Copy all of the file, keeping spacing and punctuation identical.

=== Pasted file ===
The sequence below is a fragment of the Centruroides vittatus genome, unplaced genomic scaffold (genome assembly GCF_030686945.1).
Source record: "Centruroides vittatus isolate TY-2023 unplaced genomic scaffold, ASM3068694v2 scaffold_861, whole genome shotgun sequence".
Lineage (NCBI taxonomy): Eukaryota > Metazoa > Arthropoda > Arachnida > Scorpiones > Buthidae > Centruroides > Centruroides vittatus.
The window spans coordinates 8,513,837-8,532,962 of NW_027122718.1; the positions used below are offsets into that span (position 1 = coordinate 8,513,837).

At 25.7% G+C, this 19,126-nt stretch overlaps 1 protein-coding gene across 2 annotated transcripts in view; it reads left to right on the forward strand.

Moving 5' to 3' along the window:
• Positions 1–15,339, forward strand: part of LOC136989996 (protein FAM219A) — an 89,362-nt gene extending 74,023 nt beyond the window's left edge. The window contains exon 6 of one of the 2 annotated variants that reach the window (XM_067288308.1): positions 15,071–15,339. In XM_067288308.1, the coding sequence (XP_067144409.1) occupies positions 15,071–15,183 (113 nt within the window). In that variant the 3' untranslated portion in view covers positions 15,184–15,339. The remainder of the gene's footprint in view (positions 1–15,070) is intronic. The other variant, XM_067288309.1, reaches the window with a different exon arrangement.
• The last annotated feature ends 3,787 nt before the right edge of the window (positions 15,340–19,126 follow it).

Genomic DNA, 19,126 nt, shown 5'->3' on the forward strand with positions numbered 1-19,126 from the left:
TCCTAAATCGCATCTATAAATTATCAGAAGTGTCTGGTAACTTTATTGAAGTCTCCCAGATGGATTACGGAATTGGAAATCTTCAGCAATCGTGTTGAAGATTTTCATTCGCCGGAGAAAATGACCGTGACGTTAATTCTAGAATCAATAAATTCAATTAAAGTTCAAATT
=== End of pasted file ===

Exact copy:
The sequence below is a fragment of the Centruroides vittatus genome, unplaced genomic scaffold (genome assembly GCF_030686945.1).
Source record: "Centruroides vittatus isolate TY-2023 unplaced genomic scaffold, ASM3068694v2 scaffold_861, whole genome shotgun sequence".
Lineage (NCBI taxonomy): Eukaryota > Metazoa > Arthropoda > Arachnida > Scorpiones > Buthidae > Centruroides > Centruroides vittatus.
The window spans coordinates 8,513,837-8,532,962 of NW_027122718.1; the positions used below are offsets into that span (position 1 = coordinate 8,513,837).

At 25.7% G+C, this 19,126-nt stretch overlaps 1 protein-coding gene across 2 annotated transcripts in view; it reads left to right on the forward strand.

Moving 5' to 3' along the window:
• Positions 1–15,339, forward strand: part of LOC136989996 (protein FAM219A) — an 89,362-nt gene extending 74,023 nt beyond the window's left edge. The window contains exon 6 of one of the 2 annotated variants that reach the window (XM_067288308.1): positions 15,071–15,339. In XM_067288308.1, the coding sequence (XP_067144409.1) occupies positions 15,071–15,183 (113 nt within the window). In that variant the 3' untranslated portion in view covers positions 15,184–15,339. The remainder of the gene's footprint in view (positions 1–15,070) is intronic. The other variant, XM_067288309.1, reaches the window with a different exon arrangement.
• The last annotated feature ends 3,787 nt before the right edge of the window (positions 15,340–19,126 follow it).

Genomic DNA, 19,126 nt, shown 5'->3' on the forward strand with positions numbered 1-19,126 from the left:
TCCTAAATCGCATCTATAAATTATCAGAAGTGTCTGGTAACTTTATTGAAGTCTCCCAGATGGATTACGGAATTGGAAATCTTCAGCAATCGTGTTGAAGATTTTCATTCGCCGGAGAAAATGACCGTGACGTTAATTCTAGAATCAATAAATTCAATTAAAGTTCAAATT